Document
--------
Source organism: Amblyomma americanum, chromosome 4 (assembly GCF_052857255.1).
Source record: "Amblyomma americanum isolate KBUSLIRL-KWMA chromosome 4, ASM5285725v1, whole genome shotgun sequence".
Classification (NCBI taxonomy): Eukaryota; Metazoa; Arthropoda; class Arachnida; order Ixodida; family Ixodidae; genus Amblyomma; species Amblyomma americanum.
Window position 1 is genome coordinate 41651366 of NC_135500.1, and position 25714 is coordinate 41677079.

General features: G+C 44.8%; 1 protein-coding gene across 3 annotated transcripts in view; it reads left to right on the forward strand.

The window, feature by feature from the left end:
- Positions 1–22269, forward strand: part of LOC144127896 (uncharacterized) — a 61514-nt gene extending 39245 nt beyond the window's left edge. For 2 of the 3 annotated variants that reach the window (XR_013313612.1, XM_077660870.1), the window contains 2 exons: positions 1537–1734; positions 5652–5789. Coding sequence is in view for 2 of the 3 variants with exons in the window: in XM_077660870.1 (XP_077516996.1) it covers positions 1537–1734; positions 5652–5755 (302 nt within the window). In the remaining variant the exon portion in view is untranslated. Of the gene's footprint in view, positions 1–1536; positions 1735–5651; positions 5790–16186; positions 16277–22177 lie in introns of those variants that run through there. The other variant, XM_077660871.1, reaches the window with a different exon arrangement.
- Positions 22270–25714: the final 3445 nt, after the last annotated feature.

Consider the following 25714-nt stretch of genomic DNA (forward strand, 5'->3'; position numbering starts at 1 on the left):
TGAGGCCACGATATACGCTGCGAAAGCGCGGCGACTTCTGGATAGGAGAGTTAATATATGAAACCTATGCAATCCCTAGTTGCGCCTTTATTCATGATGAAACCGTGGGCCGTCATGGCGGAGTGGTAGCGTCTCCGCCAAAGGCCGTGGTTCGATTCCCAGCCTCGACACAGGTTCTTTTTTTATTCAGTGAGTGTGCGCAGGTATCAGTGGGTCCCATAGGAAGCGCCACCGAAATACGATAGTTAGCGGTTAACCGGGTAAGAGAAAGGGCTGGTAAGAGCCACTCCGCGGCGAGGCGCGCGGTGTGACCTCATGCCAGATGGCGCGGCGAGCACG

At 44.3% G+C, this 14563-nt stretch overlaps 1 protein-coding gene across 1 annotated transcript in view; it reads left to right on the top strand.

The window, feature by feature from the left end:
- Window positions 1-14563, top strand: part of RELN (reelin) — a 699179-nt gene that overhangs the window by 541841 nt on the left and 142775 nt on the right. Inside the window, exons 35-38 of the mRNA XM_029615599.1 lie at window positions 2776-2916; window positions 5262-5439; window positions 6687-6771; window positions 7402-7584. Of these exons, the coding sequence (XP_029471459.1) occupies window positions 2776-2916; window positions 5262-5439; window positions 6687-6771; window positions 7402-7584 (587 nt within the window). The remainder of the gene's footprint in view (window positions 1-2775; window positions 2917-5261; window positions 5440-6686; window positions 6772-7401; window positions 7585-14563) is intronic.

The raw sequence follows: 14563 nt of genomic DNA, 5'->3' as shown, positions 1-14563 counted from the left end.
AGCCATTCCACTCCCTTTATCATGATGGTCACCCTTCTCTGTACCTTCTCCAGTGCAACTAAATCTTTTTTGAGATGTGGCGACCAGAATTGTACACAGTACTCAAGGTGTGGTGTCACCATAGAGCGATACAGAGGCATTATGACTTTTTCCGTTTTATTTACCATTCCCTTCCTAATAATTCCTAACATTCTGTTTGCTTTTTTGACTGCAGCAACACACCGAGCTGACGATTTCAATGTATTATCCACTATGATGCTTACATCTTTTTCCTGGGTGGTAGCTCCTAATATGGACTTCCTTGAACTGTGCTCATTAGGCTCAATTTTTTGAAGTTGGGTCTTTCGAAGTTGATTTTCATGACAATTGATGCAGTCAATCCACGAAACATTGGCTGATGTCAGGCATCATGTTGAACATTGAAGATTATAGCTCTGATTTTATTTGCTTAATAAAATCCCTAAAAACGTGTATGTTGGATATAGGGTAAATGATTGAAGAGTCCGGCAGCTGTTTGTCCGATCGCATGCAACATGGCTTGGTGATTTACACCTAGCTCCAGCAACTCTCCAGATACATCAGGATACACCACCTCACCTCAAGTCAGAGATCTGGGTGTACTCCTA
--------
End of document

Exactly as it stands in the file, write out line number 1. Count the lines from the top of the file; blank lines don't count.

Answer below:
Source organism: Amblyomma americanum, chromosome 4 (assembly GCF_052857255.1).